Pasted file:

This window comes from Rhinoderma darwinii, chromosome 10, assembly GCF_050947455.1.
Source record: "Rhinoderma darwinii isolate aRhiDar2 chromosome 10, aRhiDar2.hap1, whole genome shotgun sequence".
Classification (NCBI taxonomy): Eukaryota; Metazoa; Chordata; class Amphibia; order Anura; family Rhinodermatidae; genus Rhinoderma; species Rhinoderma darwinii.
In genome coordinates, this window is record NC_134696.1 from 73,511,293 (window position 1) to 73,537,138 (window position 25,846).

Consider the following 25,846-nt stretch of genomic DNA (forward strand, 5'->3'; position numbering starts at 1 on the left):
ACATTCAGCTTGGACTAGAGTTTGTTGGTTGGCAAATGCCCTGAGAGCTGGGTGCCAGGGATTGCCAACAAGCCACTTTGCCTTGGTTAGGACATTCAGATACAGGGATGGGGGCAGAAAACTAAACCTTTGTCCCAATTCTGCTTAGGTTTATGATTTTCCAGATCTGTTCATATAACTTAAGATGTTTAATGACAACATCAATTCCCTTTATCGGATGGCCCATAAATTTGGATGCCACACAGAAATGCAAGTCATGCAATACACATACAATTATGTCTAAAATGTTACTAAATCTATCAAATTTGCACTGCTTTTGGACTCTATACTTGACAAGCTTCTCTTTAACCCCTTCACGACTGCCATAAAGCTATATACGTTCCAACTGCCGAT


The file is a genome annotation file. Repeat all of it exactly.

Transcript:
This window comes from Rhinoderma darwinii, chromosome 10, assembly GCF_050947455.1.
Source record: "Rhinoderma darwinii isolate aRhiDar2 chromosome 10, aRhiDar2.hap1, whole genome shotgun sequence".
Classification (NCBI taxonomy): Eukaryota; Metazoa; Chordata; class Amphibia; order Anura; family Rhinodermatidae; genus Rhinoderma; species Rhinoderma darwinii.
In genome coordinates, this window is record NC_134696.1 from 73,511,293 (window position 1) to 73,537,138 (window position 25,846).

Consider the following 25,846-nt stretch of genomic DNA (forward strand, 5'->3'; position numbering starts at 1 on the left):
ACATTCAGCTTGGACTAGAGTTTGTTGGTTGGCAAATGCCCTGAGAGCTGGGTGCCAGGGATTGCCAACAAGCCACTTTGCCTTGGTTAGGACATTCAGATACAGGGATGGGGGCAGAAAACTAAACCTTTGTCCCAATTCTGCTTAGGTTTATGATTTTCCAGATCTGTTCATATAACTTAAGATGTTTAATGACAACATCAATTCCCTTTATCGGATGGCCCATAAATTTGGATGCCACACAGAAATGCAAGTCATGCAATACACATACAATTATGTCTAAAATGTTACTAAATCTATCAAATTTGCACTGCTTTTGGACTCTATACTTGACAAGCTTCTCTTTAACCCCTTCACGACTGCCATAAAGCTATATACGTTCCAACTGCCGAT